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Small Unmanned Aerial Systems courses take flight at MSU

by: Vanessa Beeson

Small Unmanned Aerial Systems courses take flight at MSU
Photo by: David Ammon

Two new Mississippi State courses in small Unmanned Aerial Systems (sUAS) technology are preparing a new generation of drone pilots.

As a hub for precision agriculture training, MSU is offering the new courses in the College of Agriculture and Life Sciences to help pilots pass the certification required by the Federal Aviation Administration to fly unmanned aircraft vehicles, or UAVs, commercially.

Amelia Fox, assistant clinical professor in the Department of Plant and Soil Sciences, teaches the two split-level courses in ag flight technologies—Ag Flight Technologies I and Ag Flight Technologies II. While the courses are centered on how would-be commercial pilots can pass the FAA Remote Pilot certificate exam, there also is hands-on flight instruction and the chance for students to operate different types of unmanned aircraft.

The courses are part of a growing number of precision ag offerings available at MSU. Students also may enroll in Fox's Ag Remote Sensing courses to learn how to manage and present data collected from unmanned aircraft.

Fox said basic and advanced ag flight technologies fill a significant gap in UAS flight training.

"In the U.S. we can't meet the workforce demand for pilots. Of the 150 aeronautical post-secondary schools in the U.S. today, each would have to graduate about 500 FAA-certified pilots a year to meet the workforce demand by 2022. These courses are meant to help with that issue," Fox said.

She said the classes are focused on getting pilots ready to move into immediate positions.

The courses are open to all students, and Fox said she is particularly targeting those interested in graduate school. "We want to find capable students that can serve their directors in research, that can go to grad school, and fly in other capacities for the university. Additionally, these courses would be good for faculty members or staff interested in flying commercially," Fox said.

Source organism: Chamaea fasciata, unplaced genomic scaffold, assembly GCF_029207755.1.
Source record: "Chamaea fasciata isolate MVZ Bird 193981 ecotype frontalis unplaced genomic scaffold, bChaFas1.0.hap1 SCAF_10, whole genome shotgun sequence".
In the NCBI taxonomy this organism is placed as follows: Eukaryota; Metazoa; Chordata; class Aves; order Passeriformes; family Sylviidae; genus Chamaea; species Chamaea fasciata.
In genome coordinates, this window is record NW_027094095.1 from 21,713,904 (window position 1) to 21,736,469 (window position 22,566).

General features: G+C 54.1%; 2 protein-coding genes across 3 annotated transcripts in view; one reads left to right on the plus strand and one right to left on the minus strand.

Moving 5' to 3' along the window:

She said her spring advanced class begins flying a half hour before sunrise in accordance with the Academy of Model Aeronautics regulations.

"We also fly with the sun at our backs glinting off the plane, which makes it easier to see. Fortunately, there isn't anyone else out flying at that hour, which makes it safer," she said.

Fox is passionate about letting students experience flying regardless of their previous exposure to the technology. She said she welcomes students across all majors and experience levels.

"What I love about the class is seeing people using a part of their brain they didn't know they have," Fox said. "Seeing them fulfill a dream or overcome a challenge is rewarding. Also, if someone winds up discovering this isn't for them, they've tried it in a safe environment and it hasn't cost them a great deal of money. Flight kits can cost around $500 and with this class, we only charge them $25 for a battery."

Senior Addison Meeks took to flying during Fox's courses even though he had no previous experience. The agricultural engineering technology and business major with a precision agriculture concentration said he's been interested in UAVs for a while.

"I grew up on a 5,000-acre row-crop farm in Halls, Tennessee," said Meeks, who took the course during Maymester. "My dad and I keep up with agricultural news, and he encouraged me to learn more about the technology."

Meeks has since worked on a research project with Fox using the technology to develop variable rate fertilizer prescription maps. Additionally, Meeks is now a student worker for the Geosystems Research Institute under the direction of Assistant Research Professor Joby Czarnecki. He said he flies every day that weather permits, usually about three days a week. Meeks credits the class for not only helping him pass the FAA certification, but also as preparation for his new role.

"The way the class is structured, it didn't matter how much experience you actually had with a UAV going into it," he said. "The way Dr. Fox teaches—I'm not going to say it's easy—but it's structured in a way that you really learn the material. You come away learning what you need to know."

MSU's Department of Plant and Soil Sciences offers undergraduate degrees in agronomy, horticulture and environmental science in agricultural systems. Master's and doctoral degrees are offered in agronomy, horticulture and weed science. For more information, visit www.pss.msstate.edu.

Dated: 8/13/2019